hen pecking chicks

Discussion in 'Chicken Behaviors and Egglaying' started by FarnhamSoaps, Mar 11, 2011.

  1. FarnhamSoaps

    FarnhamSoaps In the Brooder

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    Feb 14, 2011
    I have 2 adopted hens (someone roo-napped my boy) so it is just the girls. Henrietta had 9 bitties...

    Now, the other hen is taking sucker punches at the chicks. They are 2 weeks old and still under Henrietta's protection (and she has done an awesome job)...

    My question is, why is the other hen doing this? and can I stop her....short of making her Sunday dinner?

    Thanks!

    Gini
     
  2. Ridgerunner

    Ridgerunner Free Ranging

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    Feb 2, 2009
    Southeast Louisiana
    I don't have any clear answers. Each chicken has its own personality. Some are laidback and some are brutal bullies. There is also chicken etiquette to consider.

    There are two kinds of pecking. Some hens just have this urge to seek out and destroy any young chick. They actively try to find and kill young chicks. I don't have those in my flock, but some do. Some broodies are better than others at protecting their chicks from these. Some of these are not too bad and after a proper chastising by Mama they learn to leave the chicks alone. How much space Mama has to work in is also important. Most broodies tend to keep their chicks separated from the flock a bit.

    Then you have the pecking order peck. It is considered improper chicken etiquette for a social inferior to invade the personal space of a social better. A chick is definitely considered way down in the pecking order. This type of peck is not meant to kill. It is meant to discipline and chastise a chick. It can be dangerous, killing or injuring a chick, but that is not the intent. If the chick can get away and not get trapped against a fence or in a corner, it will usually run back to Mama when something like this happens. But sometimes with a big hen pecking a little chick, one hard peck is all it takes to cause damage.

    My broodies raise their chicks with the flock. I have not had a problem with other chickens actively trying to seek out and destroy the chicks and I have only seen a few times that Mama has actively chastised another hen for bothering her chicks. Mine do have a lot of room, so that helps. I think giving Mama enough room to work is really important.

    I have seen where a young chick, say two weeks old, leaves Mamma's protection and goes to the feeder to eat beside other adult chickens. Sometimes the other hens ignore the chick for a little while, but usually before too long, one hen pecks the chick to remind it that it is bad etiquette to eat with its social betters. The chick runs back to Mama as fast as little legs and wings can get it. In these cases, Mama does not chastise the hen. Maybe it takes a flock to teach proper chicken etiquette. I've never had a chick die or get seriously injured because of this, but others have.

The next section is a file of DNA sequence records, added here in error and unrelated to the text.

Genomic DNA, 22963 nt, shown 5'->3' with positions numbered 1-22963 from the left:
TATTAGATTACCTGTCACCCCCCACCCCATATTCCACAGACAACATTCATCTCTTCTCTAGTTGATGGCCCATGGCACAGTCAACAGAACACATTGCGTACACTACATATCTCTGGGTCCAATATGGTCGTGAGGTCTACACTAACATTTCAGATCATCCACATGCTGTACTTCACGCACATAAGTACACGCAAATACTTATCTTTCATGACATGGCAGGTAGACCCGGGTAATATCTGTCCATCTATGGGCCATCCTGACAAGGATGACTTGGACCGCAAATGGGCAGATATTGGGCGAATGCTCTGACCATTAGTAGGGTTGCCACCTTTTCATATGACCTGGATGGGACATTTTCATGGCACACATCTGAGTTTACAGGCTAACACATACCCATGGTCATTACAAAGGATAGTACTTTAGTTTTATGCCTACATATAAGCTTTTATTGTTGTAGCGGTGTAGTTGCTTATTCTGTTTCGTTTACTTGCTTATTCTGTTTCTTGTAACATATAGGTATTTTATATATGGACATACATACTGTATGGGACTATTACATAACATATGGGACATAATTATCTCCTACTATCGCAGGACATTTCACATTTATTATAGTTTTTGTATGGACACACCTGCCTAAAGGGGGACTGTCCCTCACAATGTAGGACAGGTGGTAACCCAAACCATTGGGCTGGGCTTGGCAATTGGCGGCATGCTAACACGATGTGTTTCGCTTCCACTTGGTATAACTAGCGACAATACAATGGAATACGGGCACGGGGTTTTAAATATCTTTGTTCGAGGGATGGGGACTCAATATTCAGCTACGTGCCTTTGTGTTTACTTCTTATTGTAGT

My tone may sound flippant. I don't mean to diminish the importance of this. Even a pecking order peck can be dangerous to a chick. Hopefully this will help you understand what is going on in your circumstances and help you deal with it.

    Good luck!!!
     
  3. centrarchid

    centrarchid Free Ranging

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    Sep 19, 2009
    Holts Summit, Missouri
    I occasionally see same among my free ranging games. On a walk (free ranging location) social structure based in part on kinship among hens (rooster gets swapped out each year along with all male offspring) can be seen. Dominant hens not only act aggressively towards other hens they are not related to but also chicks of those hens. Same agressive hens are much more tolerant of close kin. My birds know each other for years and multiple generations interact. The aggression under my conditions have a purpose that benefits the agressive bird and her relatives. What gets interesting is when rooster is sire of chicks being picked on. More than once the rooster pecked or even flogged aggressive hen. Chicks involved still under care of mother when this happens. Thereafter rooster does not intervene.

    Some chickens can have a lot in common with monkeys from what I have seen in respect to social interactions.

    I have not seen such things with my dominiques.
     

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